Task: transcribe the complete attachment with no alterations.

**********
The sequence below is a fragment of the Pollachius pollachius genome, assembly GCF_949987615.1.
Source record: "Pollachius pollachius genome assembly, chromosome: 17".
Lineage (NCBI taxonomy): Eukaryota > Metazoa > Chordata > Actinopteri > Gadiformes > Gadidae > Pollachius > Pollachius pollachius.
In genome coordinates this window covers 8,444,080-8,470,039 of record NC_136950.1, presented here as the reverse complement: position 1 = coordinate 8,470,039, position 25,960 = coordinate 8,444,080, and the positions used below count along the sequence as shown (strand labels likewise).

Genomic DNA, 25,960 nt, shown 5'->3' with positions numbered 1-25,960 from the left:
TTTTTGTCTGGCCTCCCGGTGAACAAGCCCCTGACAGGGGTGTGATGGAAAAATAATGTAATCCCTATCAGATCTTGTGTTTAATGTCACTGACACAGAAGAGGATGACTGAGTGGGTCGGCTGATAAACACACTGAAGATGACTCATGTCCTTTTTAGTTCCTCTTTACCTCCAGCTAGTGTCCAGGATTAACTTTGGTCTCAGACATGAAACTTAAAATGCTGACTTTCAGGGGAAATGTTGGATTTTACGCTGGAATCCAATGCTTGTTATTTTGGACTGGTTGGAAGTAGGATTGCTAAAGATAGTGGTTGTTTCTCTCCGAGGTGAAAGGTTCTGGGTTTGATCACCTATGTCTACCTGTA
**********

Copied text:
The sequence below is a fragment of the Pollachius pollachius genome, assembly GCF_949987615.1.
Source record: "Pollachius pollachius genome assembly, chromosome: 17".
Lineage (NCBI taxonomy): Eukaryota > Metazoa > Chordata > Actinopteri > Gadiformes > Gadidae > Pollachius > Pollachius pollachius.
In genome coordinates this window covers 8,444,080-8,470,039 of record NC_136950.1, presented here as the reverse complement: position 1 = coordinate 8,470,039, position 25,960 = coordinate 8,444,080, and the positions used below count along the sequence as shown (strand labels likewise).

Genomic DNA, 25,960 nt, shown 5'->3' with positions numbered 1-25,960 from the left:
TTTTTGTCTGGCCTCCCGGTGAACAAGCCCCTGACAGGGGTGTGATGGAAAAATAATGTAATCCCTATCAGATCTTGTGTTTAATGTCACTGACACAGAAGAGGATGACTGAGTGGGTCGGCTGATAAACACACTGAAGATGACTCATGTCCTTTTTAGTTCCTCTTTACCTCCAGCTAGTGTCCAGGATTAACTTTGGTCTCAGACATGAAACTTAAAATGCTGACTTTCAGGGGAAATGTTGGATTTTACGCTGGAATCCAATGCTTGTTATTTTGGACTGGTTGGAAGTAGGATTGCTAAAGATAGTGGTTGTTTCTCTCCGAGGTGAAAGGTTCTGGGTTTGATCACCTATGTCTACCTGTA